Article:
What do you say to a person grappling with her deepest, darkest personal pain?
I typically don't write about other people on this blog - it's a place where I prefer to expose my weaknesses and celebrate my triumphs for all who care to read. Today, though, I'm consumed with another person's burden of grief and heartache.
The latest Sunday paper featured a poignant newspaper column by one of my coworkers about the tender devastation of her son's stillbirth.
As a single, 30-year-old woman, I have no way to identify with the magnitude of that crossroads. Granted, I cried (twice) after reading her piece, but I dare say there's no such experience I have in my rocky past to compare with this tragedy.
I have my own moments of challenge, the most significant being the period when my father (and our entire family) coped and recovered from a benign brain tumor the size of a plum. The messy mass of nerves clung to the rear of his brain - just centimeters from my dad's brain stem.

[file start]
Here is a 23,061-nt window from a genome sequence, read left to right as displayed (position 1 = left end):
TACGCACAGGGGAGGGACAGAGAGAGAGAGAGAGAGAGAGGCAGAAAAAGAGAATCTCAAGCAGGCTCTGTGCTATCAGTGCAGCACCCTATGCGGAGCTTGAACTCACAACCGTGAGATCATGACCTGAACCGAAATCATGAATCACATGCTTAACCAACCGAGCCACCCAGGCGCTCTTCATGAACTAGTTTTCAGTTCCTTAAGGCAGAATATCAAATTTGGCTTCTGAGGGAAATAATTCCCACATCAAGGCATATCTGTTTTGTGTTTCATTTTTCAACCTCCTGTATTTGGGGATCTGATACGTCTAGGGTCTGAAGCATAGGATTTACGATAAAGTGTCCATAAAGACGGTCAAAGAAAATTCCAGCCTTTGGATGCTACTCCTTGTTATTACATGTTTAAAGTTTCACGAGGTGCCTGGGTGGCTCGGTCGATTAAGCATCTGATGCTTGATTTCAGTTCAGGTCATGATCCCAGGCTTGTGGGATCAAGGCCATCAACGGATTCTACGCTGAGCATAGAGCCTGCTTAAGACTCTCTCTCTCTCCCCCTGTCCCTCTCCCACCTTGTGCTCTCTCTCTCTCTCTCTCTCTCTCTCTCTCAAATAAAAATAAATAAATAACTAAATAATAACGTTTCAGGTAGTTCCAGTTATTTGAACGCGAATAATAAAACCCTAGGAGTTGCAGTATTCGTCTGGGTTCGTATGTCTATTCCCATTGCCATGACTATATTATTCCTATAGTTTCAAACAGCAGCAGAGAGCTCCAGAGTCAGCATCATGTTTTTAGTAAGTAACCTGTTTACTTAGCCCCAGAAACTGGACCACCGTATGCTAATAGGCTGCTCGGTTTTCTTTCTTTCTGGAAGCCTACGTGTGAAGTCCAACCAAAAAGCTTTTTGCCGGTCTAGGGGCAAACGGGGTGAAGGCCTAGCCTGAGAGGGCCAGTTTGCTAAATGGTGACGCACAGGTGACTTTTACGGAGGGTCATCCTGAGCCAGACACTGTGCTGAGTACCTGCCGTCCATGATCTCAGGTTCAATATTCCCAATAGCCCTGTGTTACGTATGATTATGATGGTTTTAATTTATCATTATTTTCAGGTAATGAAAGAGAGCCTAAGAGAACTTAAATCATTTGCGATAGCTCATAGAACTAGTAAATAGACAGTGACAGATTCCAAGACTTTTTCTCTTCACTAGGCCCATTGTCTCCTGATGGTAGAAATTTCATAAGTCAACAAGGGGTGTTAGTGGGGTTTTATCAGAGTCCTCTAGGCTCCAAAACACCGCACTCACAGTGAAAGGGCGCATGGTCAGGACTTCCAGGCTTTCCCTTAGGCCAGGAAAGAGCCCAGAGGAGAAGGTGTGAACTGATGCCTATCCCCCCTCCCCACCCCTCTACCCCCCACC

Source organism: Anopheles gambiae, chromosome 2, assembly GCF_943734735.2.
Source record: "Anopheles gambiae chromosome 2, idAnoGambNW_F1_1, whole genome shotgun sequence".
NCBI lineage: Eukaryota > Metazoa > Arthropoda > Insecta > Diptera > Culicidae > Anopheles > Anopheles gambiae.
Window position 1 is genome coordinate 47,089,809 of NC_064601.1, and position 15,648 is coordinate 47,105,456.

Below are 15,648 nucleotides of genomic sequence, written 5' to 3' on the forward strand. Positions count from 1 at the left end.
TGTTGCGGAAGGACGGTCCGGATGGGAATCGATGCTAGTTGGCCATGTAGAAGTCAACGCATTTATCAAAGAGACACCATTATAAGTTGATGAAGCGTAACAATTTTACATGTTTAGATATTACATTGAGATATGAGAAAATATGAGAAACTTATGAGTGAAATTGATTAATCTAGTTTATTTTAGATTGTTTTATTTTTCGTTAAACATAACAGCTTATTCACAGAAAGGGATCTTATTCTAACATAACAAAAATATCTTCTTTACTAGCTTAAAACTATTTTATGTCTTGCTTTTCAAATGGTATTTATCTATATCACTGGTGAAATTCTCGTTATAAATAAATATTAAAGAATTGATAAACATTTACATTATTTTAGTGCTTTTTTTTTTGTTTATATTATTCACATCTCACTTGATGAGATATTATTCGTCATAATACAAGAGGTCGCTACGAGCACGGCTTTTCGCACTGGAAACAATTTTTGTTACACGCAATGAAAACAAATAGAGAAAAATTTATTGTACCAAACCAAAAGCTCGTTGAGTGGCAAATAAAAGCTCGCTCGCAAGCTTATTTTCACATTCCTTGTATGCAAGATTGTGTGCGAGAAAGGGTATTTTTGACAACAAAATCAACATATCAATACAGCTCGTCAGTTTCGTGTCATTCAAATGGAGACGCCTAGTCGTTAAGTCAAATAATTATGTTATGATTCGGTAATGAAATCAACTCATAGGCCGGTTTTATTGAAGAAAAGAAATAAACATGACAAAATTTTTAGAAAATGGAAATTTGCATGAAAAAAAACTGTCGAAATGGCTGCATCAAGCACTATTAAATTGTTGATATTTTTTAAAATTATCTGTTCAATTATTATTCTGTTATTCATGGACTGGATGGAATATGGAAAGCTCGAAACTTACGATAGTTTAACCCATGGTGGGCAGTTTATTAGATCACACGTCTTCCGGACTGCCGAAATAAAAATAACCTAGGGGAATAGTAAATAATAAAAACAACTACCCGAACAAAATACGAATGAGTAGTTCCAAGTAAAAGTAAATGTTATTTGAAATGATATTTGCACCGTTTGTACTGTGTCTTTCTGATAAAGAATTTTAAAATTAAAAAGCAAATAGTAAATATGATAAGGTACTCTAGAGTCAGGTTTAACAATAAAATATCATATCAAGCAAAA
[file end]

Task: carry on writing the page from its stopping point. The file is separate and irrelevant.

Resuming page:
The prospect of losing a parent can rattle your very perspective on the world. You quickly realize your heroes are not immortal. You discover you may soon be called up to duty to serve as the caregiver, not the cared for. You assume the responsibility that comes with rapid maturity.
Parents are supposed to precede us in death. That's the natural order of things and so a dying or aging parent isn't a real surprise, no matter how painful an experience that is.
But saying goodbye to a child - no matter how young - that's a tough pill to swallow.
And so I don't really know what to say after reading about my co-worker's piece.
Perhaps a prayer is the best, silent offering I can give.